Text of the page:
The third embodiment of a brake actuating device, shown in FIGS. 9 to 12, again comprises a deep-drawn sheet metal insert 84 combining design features of the two embodiments described previously. Similar to FIGS. 5 to 8, the insert 84 of FIGS. 9 to 12 includes a number of lugs 102 at its end remote from the thrust bearing 92; they are bent radially inwardly and engage behind the ramp arrangement 40 which is secured to the casing, whereby the latter is combined with the axially movable and rotatable ramp arrangement 50 as well as the bolt-like strut member 60, the axial load bearing 56, and the return spring 90 to present an assembly which can be composed outside of the casing 20 and then installed as a unit. On the other hand, the embodiment according to FIGS. 9 to 12 is comparable with the one shown in FIGS. 1 to 4 in that the insert 84 is fixed to the casing 20 by a fastening member 96 in the form of a standard locking ring. To this end, as shown in FIG. 9, the insert 84 has lugs 104 in the form of outwardly directed edges engaging behind the fastening member 96.

The insert 84 is formed in the area of those lugs 104 with an annular shoulder or cranked portion 106. The entire part of the insert 84 to the right of this cranked portion, located substantially within the piston 30, has a notably smaller diameter than the interior space of the piston 30. Therefore, the insert 84 can be used also together with a piston 30 of such small diameter as is customary, for instance, with the rear wheel brakes of small passenger cars. However, that part of the insert 84 beyond the cranked portion 106, as seen from the piston 30, has substantially the same diameter as in the case of the embodiment according to FIGS. 5 to 8 so that the insert 84 encloses the adjustable ramp arrangement 50 without touching it, in spite of its extreme space-saving structure.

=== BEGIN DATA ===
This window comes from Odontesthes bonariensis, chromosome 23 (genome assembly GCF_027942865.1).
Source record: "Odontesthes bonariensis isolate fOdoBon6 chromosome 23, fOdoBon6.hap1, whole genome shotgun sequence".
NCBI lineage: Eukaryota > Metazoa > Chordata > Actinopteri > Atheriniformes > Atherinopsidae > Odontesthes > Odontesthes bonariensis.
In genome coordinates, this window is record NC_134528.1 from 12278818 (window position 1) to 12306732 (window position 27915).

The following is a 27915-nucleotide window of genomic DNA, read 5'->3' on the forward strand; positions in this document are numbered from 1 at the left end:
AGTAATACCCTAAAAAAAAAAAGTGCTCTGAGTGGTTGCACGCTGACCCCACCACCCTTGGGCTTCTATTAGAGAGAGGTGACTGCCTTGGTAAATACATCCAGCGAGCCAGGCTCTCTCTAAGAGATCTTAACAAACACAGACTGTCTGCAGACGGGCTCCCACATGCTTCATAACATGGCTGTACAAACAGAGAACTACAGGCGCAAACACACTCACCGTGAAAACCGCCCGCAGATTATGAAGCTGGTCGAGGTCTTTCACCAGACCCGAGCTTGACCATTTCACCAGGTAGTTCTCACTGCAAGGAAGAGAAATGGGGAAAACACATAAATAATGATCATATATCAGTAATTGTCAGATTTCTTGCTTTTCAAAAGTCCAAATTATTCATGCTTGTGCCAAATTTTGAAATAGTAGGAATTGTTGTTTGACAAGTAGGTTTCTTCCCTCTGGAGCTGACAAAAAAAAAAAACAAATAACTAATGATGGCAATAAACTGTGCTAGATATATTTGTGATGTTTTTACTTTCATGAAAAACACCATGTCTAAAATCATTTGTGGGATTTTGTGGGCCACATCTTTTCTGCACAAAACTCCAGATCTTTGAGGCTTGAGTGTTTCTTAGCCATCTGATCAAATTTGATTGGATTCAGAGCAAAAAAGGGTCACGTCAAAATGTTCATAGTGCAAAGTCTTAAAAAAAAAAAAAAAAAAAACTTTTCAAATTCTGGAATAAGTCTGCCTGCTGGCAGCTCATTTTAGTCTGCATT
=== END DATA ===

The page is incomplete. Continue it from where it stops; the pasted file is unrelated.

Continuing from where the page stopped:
Contrary to the first and second embodiments, the adjustable ramp arrangement 50 is formed in one piece with the shaft 34 and rests on the thrust bearing 58 by way of an axial load bearing 56, as in the case of the embodiments described. According to FIG. 9, however, the axial load bearing 56 is a circular sliding bearing disc. made of sheet steel coated with polytetrafluoroethylene in which a lead-copper mixture is embedded. This sliding bearing disc 56 has a central projection 108 engaging in a corresponding central recess in the adjustable ramp arrangement 50, whereby the sliding bearing disc 56 is centered. The abutment surface for the sliding bearing disc 56 formed at the thrust bearing 58 preferably is slightly crowned spherically and convexly in a manner which cannot be illustrated with the scale of the drawing, and the sliding bearing disc 56 adapts to it. This crowning prevents the thrust bearing 58 from tilting with respect to the ramp arrangement 50 if there should be a fault in the axial alignment of the two due to manufacturing tolerances.